Oddity Hens and Chicks, Hens and Chicks, Oddity Houseleek, Houseleek, Trumpeter
Sempervivum tectorum 'Oddity'
Sempervivum 'Oddity', also known as Sempervivum tectorum 'Oddity', is an unusual-looking succulent that creates a mat of little clumps that continue to spread. The leaves have recurved to form hollow, stiff, upright, pointed pipes that are blue-green with purple tips. Rosettes grow up to 4 inches (10 cm) in diameter. Flowers are star-shaped, reddish-purple, and held in flat cymes on the terminal ends of hairy upright stems. Rosettes die after flowering but are replaced by new rosettes on lateral runners.
USDA hardiness zones 4a to 10b: from −30 °F (−34.4 °C) to 40 °F (+4.4 °C).
How to Grow and Care
Sempervivums are not difficult to grow, provided they are not waterlogged and killed from excess watering. They can be easily grown outdoors and in containers, and they earned the name "Houseleeks" from their tendency to root on the roofs of houses. After the mother plant flowers, it will naturally die, but by this time, the plant has likely produced many offsets that will continue to grow. These are excellent for cold windows. Sempervivum earned their popular name "Hen and Chicks" from their growth habit. The mother plant, or hen, sends off numerous offsets, which will cluster around her base like chicks. These offsets can be easily repotted, or the plants can be left to form a clumping mat.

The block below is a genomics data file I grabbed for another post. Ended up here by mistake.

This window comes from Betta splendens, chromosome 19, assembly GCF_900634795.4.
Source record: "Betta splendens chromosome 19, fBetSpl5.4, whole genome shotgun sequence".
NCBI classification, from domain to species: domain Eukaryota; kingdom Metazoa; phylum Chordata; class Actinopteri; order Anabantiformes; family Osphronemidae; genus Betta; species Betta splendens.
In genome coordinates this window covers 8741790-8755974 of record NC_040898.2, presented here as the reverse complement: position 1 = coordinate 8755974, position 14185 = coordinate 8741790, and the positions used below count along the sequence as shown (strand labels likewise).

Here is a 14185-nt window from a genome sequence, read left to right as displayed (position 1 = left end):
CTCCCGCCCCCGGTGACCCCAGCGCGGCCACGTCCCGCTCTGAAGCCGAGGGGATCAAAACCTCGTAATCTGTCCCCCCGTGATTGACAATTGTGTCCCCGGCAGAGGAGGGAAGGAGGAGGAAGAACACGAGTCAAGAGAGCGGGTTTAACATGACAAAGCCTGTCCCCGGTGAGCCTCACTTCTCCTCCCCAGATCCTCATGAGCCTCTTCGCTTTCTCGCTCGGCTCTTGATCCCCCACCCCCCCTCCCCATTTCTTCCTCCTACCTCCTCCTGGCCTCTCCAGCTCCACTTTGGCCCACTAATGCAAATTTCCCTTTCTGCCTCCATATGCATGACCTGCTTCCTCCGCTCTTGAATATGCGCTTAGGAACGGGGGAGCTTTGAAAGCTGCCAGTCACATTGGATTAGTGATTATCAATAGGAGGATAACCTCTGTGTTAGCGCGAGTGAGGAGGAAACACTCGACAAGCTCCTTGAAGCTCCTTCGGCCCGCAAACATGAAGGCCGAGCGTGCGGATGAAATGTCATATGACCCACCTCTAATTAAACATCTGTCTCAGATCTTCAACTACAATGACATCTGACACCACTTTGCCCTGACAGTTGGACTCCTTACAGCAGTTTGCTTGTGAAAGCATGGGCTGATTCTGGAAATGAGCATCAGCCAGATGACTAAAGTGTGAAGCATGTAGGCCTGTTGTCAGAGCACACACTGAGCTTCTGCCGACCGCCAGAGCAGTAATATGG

Repot as needed, preferably during the warm season. To repot a succulent, make sure the soil is dry before repotting, then gently remove the pot. Knock away the old soil from the roots, making sure to remove any rotted or dead roots in the process. Treat any cuts with a fungicide. Place the plant in its new pot and backfill with potting soil, spreading the roots out as you repot. Leave the plant dry for a week or so, then begin to water lightly to reduce the risk of root rot.
Learn more at How to Grow and Care for Sempervivum.
Sempervivum 'Oddity' is a hybrid developed by American succulent plant enthusiast Sandy McPherson and it was introduced to gardeners in 1977. It won the 1978 Bronze Rosette Award for the best new variety.
- Back to genus Sempervivum
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